As infotainment systems become more prevalent in vehicles than ever before, National Highway Traffic Safety Administration has stepped in to create voluntary “distraction guidelines” to maintain road safety in an age when social networks literally are at a driver’s fingertips.
NHTSA’s voluntary guidelines, which were announced Feb. 16, set criteria for automakers to create future infotainment-system features that would prevent driver distraction. Some of the agency’s suggestions would simplify infotainment-system tasks, limit off-road glances to 2 seconds, and prohibit drivers’ manual texting or browsing abilities during driving.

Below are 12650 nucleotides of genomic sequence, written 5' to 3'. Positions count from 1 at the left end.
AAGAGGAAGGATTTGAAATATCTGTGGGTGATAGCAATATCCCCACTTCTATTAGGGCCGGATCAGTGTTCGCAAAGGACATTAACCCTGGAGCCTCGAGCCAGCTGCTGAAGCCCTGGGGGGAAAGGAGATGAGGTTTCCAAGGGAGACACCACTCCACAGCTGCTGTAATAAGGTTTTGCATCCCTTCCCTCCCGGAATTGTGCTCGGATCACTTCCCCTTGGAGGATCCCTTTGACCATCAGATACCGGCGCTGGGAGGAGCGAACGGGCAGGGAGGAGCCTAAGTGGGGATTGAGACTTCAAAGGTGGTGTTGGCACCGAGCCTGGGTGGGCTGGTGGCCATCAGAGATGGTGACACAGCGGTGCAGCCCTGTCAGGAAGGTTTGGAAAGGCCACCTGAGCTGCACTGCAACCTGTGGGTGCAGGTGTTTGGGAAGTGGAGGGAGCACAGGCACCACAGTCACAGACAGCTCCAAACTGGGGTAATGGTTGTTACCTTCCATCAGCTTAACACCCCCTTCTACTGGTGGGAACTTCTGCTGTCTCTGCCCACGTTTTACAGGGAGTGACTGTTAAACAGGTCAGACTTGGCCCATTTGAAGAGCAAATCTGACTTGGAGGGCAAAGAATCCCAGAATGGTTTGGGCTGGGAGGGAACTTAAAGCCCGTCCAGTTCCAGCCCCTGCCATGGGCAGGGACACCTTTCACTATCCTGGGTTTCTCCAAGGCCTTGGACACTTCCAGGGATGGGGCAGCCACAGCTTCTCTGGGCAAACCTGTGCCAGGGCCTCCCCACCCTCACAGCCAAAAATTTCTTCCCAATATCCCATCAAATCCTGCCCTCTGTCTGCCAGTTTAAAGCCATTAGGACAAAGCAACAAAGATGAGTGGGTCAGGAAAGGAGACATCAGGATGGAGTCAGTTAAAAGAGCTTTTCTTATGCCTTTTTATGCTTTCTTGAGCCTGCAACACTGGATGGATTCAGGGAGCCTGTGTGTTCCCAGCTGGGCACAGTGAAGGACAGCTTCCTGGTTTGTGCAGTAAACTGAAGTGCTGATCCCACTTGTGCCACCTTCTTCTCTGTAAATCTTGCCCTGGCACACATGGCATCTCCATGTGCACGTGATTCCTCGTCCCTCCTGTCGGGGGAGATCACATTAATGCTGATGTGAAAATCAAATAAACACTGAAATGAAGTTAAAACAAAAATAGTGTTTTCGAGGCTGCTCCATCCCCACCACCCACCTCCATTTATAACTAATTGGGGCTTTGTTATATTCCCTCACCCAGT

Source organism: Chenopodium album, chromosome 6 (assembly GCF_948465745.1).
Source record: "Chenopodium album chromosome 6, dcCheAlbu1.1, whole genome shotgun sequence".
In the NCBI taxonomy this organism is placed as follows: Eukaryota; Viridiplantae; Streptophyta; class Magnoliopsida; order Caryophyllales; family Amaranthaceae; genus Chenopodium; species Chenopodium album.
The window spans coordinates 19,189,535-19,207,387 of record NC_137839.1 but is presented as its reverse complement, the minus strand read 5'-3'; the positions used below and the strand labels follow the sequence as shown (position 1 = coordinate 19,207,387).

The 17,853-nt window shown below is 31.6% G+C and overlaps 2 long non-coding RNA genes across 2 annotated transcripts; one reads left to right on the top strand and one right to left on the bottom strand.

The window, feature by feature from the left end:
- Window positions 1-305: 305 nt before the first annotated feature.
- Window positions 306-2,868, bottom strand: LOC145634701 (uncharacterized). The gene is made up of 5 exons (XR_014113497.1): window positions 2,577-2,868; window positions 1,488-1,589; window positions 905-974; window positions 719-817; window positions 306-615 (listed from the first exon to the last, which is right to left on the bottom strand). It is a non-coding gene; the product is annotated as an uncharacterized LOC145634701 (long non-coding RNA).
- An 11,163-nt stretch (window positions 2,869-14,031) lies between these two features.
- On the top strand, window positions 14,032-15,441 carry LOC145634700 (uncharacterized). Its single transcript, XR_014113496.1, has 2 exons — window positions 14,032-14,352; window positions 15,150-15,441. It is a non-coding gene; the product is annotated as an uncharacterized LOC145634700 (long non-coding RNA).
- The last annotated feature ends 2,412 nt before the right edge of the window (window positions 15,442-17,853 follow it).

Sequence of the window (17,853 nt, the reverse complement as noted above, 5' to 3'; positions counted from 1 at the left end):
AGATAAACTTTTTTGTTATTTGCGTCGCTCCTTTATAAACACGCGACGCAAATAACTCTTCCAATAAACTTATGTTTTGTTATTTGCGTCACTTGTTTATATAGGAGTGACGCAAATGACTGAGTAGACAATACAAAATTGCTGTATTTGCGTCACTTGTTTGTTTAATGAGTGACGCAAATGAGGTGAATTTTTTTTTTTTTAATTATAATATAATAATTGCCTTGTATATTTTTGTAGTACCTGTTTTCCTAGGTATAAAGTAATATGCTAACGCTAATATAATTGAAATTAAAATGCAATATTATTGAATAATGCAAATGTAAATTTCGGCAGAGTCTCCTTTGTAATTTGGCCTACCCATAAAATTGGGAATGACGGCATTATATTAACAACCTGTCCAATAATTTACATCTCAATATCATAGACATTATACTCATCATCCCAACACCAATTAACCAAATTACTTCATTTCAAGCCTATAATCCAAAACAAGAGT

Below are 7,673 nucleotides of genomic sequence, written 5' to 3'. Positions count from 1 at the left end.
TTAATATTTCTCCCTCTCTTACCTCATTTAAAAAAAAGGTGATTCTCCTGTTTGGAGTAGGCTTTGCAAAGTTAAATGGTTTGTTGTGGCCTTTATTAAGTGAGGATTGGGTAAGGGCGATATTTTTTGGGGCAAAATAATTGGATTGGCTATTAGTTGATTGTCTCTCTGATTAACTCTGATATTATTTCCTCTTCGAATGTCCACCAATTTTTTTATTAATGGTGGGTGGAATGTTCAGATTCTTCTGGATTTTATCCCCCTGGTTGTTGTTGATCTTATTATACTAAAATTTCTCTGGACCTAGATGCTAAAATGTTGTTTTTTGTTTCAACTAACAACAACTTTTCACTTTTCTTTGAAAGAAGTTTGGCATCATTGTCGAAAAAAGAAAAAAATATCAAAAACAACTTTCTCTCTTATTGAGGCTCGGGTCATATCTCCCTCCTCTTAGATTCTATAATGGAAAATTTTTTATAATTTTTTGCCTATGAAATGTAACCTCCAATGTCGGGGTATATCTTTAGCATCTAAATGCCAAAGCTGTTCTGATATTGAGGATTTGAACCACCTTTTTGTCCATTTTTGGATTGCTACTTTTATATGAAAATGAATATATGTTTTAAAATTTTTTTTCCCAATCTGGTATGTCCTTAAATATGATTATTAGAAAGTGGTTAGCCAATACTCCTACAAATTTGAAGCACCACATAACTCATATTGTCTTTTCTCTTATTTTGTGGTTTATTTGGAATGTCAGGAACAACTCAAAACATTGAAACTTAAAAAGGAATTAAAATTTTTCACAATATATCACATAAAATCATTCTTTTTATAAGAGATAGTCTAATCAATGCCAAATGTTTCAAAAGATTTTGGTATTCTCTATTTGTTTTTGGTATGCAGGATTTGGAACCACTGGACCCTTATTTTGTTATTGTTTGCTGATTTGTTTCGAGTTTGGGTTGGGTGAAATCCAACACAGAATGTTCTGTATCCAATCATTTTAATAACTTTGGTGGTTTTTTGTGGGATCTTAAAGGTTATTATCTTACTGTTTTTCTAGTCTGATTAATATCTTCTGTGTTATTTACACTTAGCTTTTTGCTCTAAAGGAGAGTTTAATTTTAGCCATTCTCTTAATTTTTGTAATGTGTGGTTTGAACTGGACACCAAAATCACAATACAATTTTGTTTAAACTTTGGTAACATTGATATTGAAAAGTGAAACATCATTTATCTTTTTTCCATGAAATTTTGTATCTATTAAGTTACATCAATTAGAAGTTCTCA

Alliance of Automobile Manufacturers says manufacturers in the automobile industry have practiced aspects of these guidelines for nearly a decade, according to Reuters. Since NHTSA’s guidelines are voluntary, it’s unclear how many automakers actually will incorporate the guidelines into their future infotainment systems.
NHTSA will hold public hearings about the proposed guidelines throughout March in Chicago, Los Angeles and Washington, D.C.
Infotainment systems connect with and stream music and information from smartphones and provide the ability for a vehicle occupant to make and receive phone calls and text messages.